The serpentine journey of “Moneyball” from bookstores to the big screen is given perhaps its most detailed portrayal yet in this piece by writer and Dodger Thoughts amigo Bennett Cohen for San Francisco magazine.
… Starting in 2004, the evolution of the screenplay proceeded in typical Hollywood fashion: One writer after another was brought in to either polish or rewrite it entirely. In the movie business, writers tend to be treated the way the Pony Express treated horses: Ride them until they drop, and then get another, who might make the movie funnier, sexier, more exciting, or just plain better. It’s not clear how many writers or drafts Moneyball had, but four writers, including three of Hollywood’s elite, shaped the project more than any others.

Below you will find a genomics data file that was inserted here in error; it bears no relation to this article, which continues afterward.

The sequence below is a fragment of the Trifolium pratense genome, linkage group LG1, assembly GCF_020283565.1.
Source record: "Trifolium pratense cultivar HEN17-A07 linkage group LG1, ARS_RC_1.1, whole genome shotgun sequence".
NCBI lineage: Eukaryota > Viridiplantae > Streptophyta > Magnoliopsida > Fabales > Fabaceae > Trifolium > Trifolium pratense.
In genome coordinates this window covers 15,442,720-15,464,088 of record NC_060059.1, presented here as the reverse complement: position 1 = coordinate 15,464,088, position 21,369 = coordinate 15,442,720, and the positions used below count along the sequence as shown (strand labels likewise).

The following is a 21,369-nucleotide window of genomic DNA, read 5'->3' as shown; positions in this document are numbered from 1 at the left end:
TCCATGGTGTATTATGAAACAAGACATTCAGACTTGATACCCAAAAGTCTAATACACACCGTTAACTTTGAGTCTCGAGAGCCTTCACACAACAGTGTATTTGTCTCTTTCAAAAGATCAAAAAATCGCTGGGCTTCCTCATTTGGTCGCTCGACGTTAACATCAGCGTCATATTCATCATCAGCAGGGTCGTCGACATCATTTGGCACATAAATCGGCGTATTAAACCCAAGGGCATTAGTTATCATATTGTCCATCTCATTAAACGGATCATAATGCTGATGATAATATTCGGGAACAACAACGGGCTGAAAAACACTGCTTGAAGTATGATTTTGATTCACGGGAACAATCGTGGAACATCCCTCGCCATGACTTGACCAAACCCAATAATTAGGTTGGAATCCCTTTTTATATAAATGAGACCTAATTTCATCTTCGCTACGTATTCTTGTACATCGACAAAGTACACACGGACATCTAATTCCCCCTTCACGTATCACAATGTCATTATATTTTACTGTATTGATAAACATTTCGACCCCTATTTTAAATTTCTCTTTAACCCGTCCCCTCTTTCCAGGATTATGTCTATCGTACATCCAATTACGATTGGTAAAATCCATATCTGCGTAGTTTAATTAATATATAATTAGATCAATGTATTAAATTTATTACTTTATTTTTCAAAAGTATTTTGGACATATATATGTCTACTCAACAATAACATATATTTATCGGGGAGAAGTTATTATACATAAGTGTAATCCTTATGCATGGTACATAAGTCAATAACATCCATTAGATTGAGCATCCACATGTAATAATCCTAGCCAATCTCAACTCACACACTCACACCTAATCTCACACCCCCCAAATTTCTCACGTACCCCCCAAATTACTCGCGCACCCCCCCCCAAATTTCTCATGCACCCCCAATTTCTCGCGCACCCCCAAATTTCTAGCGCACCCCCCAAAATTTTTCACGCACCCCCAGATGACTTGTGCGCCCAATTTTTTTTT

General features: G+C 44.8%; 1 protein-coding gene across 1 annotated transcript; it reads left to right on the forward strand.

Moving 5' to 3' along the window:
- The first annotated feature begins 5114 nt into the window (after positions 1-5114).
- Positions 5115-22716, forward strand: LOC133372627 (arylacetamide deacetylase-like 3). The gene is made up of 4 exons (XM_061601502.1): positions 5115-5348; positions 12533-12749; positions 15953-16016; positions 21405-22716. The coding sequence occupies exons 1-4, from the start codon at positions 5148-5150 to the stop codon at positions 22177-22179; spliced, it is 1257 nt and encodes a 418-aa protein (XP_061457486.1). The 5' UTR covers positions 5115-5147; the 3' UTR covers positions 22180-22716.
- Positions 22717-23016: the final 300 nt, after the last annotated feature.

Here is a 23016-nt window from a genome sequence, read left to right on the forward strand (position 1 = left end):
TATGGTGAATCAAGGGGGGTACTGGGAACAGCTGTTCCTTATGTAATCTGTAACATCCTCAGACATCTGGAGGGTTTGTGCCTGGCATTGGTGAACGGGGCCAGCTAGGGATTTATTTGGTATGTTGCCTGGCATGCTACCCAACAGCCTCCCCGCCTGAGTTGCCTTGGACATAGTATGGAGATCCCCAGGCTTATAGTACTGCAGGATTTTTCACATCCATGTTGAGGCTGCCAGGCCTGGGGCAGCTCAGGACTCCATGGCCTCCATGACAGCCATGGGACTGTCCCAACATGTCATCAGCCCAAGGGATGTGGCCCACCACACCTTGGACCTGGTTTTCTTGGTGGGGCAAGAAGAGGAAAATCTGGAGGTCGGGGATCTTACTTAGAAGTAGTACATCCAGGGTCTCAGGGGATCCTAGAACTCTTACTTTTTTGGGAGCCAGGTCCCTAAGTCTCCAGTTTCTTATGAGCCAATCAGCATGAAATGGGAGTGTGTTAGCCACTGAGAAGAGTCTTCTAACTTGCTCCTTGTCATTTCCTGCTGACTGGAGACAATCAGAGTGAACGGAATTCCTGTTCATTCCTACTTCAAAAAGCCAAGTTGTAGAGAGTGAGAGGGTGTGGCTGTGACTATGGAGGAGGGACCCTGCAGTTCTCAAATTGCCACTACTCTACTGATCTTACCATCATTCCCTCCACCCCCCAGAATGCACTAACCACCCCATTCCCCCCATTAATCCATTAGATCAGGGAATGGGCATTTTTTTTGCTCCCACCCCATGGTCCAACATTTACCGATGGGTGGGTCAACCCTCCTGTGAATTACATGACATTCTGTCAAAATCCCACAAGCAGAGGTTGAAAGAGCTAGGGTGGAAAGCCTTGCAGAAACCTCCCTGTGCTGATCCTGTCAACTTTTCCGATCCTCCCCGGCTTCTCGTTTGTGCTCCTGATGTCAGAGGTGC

I’ve read one version by each of them, versions I ferreted out online, where some screenplays meant to be confidential end up as PDFs. (Leaking scripts is common in Hollywood, but none of these was slipped to me.) Honestly, I’ve yet to read one that was bad. They’re not even wildly different from one another. But the changes from one to the next make for a fascinating case study of how Hollywood deals with true-life material and will have particular meaning to Bay Area folks, who know this baseball history and have a stake in seeing it represented accurately. Could Hollywood do justice to Billy Beane’s complicated personality and the reality of what has happened to the A’s since 2002, the time of the triumphant story told in the book? …
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